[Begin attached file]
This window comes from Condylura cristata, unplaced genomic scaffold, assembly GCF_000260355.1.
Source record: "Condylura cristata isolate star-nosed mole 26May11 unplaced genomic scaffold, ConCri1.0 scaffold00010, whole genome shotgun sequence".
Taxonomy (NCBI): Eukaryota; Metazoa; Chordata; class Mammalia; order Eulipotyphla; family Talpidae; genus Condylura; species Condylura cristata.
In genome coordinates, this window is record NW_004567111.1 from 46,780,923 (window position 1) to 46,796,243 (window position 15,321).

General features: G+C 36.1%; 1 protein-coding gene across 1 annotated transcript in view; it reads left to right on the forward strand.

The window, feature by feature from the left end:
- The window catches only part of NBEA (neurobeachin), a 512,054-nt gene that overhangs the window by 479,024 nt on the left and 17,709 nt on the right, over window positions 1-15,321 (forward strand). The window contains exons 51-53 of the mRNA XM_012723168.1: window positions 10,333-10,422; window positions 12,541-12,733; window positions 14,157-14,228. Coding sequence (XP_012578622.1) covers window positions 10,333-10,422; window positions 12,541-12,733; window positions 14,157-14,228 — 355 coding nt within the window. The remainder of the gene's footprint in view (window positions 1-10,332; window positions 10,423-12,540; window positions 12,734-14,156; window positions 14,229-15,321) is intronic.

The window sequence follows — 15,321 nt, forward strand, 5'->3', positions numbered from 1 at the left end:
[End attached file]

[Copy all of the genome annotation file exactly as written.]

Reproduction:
This window comes from Condylura cristata, unplaced genomic scaffold, assembly GCF_000260355.1.
Source record: "Condylura cristata isolate star-nosed mole 26May11 unplaced genomic scaffold, ConCri1.0 scaffold00010, whole genome shotgun sequence".
Taxonomy (NCBI): Eukaryota; Metazoa; Chordata; class Mammalia; order Eulipotyphla; family Talpidae; genus Condylura; species Condylura cristata.
In genome coordinates, this window is record NW_004567111.1 from 46,780,923 (window position 1) to 46,796,243 (window position 15,321).

General features: G+C 36.1%; 1 protein-coding gene across 1 annotated transcript in view; it reads left to right on the forward strand.

The window, feature by feature from the left end:
- The window catches only part of NBEA (neurobeachin), a 512,054-nt gene that overhangs the window by 479,024 nt on the left and 17,709 nt on the right, over window positions 1-15,321 (forward strand). The window contains exons 51-53 of the mRNA XM_012723168.1: window positions 10,333-10,422; window positions 12,541-12,733; window positions 14,157-14,228. Coding sequence (XP_012578622.1) covers window positions 10,333-10,422; window positions 12,541-12,733; window positions 14,157-14,228 — 355 coding nt within the window. The remainder of the gene's footprint in view (window positions 1-10,332; window positions 10,423-12,540; window positions 12,734-14,156; window positions 14,229-15,321) is intronic.

The window sequence follows — 15,321 nt, forward strand, 5'->3', positions numbered from 1 at the left end: